Ask Alyssa Healy where English superstar Sarah Taylor ranks among international wicketkeepers in the women's game and she will provide a typically cheeky response.
"Number two," Australia's star glovewoman and chief agitator says.
Many global cricket experts regard Taylor's glove work as the best in the world - in the men's or women's game.
Thursday's historic day-night Ashes test pits Taylor against Healy, the two finest wicketkeepers in the women's game and two key pillars in a match that offers Australia a chance to retain the urn with a win.
While Australia's men's team is no closer to settling on a wicketkeeper for the first Ashes Test this month, the women have no such problem.
Healy is always one of the first few names marked on the Australian team sheet. In some ways she's a cross between Matthew Wade and Peter Nevill, the two men vying to keep wicket during the men's Ashes this summer.
Her keeping is superb, her chirp behind the stumps is unparalleled in the women's game - similar to what Wade offers from that post - and her batting can take cricket games away from opposition teams in the blink of an eye, be it at the top of the order or in its lower reaches.
Much like Nevill, she is a seventh member of the batting order.
This week's Test will be the 27-year-old's third in Australian colours, to go with 55 one-day internationals and 72 T20s. Only Alex Blackwell and Ellyse Perry are more experienced.
Taylor, on the other hand, less than a year older than Healy, is about to play her ninth Test to go with 113 ODIs and 81 T20s. Those heavy numbers are despite spending more than a year away from the game to battle anxiety.
"She's an incredible cricketer, she's someone that especially someone like myself has watched throughout my career and someone that's pretty inspirational on the field," Healy said.
"Just the way she goes about it with the bat and plays her natural game and then her hands behind the stumps are second to nobody.
"She's a pretty cool player to watch in that sense and hopefully we can limit her damage with the bat and limit her opportunities with the gloves as well, try to keep her out of the game somehow."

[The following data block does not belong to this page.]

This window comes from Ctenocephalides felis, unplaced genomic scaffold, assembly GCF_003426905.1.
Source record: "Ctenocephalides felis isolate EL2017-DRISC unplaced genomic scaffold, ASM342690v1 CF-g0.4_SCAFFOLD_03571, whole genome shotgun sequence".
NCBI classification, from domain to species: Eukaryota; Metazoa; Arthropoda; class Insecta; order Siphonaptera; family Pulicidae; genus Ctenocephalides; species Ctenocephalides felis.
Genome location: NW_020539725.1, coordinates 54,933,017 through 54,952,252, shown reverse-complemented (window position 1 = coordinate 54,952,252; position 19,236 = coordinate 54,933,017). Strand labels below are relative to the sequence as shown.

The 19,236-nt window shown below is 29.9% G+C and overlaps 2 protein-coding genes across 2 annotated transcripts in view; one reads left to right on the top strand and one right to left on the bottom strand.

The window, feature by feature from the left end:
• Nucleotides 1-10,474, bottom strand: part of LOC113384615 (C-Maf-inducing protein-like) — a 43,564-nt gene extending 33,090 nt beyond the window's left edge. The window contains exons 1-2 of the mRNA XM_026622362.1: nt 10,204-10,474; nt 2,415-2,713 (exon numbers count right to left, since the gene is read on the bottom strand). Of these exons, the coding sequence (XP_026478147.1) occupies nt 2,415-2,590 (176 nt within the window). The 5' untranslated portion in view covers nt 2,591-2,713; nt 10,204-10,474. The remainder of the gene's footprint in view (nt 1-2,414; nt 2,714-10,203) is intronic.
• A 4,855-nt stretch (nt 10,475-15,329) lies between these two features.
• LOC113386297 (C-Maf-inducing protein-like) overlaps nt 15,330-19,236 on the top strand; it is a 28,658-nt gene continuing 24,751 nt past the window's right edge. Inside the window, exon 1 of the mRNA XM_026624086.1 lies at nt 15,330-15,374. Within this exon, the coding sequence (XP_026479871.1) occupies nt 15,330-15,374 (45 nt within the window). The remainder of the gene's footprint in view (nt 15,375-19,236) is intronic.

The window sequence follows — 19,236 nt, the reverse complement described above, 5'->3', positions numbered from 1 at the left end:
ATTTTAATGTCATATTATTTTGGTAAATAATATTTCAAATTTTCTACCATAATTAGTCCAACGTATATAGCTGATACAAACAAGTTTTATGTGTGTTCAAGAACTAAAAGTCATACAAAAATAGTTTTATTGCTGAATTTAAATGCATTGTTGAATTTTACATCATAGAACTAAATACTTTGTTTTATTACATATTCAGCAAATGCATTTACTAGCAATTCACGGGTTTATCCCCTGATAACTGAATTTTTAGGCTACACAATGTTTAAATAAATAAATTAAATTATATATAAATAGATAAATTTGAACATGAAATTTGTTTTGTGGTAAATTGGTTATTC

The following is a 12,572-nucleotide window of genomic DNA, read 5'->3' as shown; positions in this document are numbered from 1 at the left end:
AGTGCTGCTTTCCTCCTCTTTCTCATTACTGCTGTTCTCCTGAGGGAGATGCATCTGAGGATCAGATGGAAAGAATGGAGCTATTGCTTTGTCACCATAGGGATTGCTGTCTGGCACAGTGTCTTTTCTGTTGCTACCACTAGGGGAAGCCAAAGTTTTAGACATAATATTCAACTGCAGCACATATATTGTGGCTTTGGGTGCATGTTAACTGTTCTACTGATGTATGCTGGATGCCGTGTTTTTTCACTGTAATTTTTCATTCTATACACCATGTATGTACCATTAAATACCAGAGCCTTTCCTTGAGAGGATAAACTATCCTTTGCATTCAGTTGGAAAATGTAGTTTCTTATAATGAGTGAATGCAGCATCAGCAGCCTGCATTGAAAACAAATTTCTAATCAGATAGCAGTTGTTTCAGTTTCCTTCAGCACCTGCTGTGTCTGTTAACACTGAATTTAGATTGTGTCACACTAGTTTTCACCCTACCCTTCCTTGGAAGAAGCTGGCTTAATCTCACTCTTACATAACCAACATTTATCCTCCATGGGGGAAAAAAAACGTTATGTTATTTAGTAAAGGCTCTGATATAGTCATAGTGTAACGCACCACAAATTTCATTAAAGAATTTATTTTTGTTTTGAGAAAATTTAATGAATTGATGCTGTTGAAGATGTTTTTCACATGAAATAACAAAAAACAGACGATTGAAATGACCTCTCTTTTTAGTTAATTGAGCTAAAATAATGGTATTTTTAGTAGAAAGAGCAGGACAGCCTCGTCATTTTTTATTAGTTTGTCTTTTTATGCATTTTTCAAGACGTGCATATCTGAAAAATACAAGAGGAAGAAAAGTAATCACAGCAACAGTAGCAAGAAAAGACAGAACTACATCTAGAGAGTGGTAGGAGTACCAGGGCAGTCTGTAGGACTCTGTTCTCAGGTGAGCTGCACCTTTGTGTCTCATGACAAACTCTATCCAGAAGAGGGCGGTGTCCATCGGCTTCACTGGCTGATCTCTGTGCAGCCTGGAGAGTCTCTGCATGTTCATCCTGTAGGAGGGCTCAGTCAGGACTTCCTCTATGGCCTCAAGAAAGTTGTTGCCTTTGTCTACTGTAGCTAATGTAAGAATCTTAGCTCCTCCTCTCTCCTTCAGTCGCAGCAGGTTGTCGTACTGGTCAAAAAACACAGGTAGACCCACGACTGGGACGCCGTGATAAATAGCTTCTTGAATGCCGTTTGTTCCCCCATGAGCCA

Healy has promised her typically aggressive approach in the potential Ashes clincher, not only with the bat but from behind the stumps.
Last month she vowed to "bring the bitch back" and England's batters can expect a constant barrage of Healy's witty observations throughout the Test while they're at the crease.
"I'll probably just be the same old 'Midge' as you've seen in the last couple of weeks," Healy said.
"We'll try and get on the front foot in whatever way we can. Both sides have got a pretty potent new-ball attack and both teams will look to attack whether they bat or bowl first.
"If there's any chance of a little bit of banter here or there to get on top, then there's no doubt someone will exploit it.
"Some players are a little bit more chirpy than others. Hopefully a couple of the other girls perk up a bit and throw a little bit of banter around, it makes a long day go that little bit quicker if we're all enjoying one and other's company out there."
Australia's aggressive approach will be underpinned by a formidable pace attack, including at least three seamers.
Perry, one of the few written on the team sheet before Healy, and the in-form Megan Schutt will both take their place.
Lauren Cheatle and all-rounder Tahlia McGrath are also in the frame for their Test debuts. Australian coach Matthew Mott hinted on Wednesday at picking a four-prong pace attack.
"The question we keep asking ourselves is how we're going to get 20 wickets, that's the biggest thing for both teams," Mott said.
"Both batting teams are really experienced and set up really well, but the unknown is how those teams are going to construct 20 wickets over four days.
"From what we can take out of previous matches in pink-ball cricket, there'll be lulls in the game where bowlers have to be really disciplined, and when you get that opportunity to cash-in and take some wickets that's what's going to separate the two teams."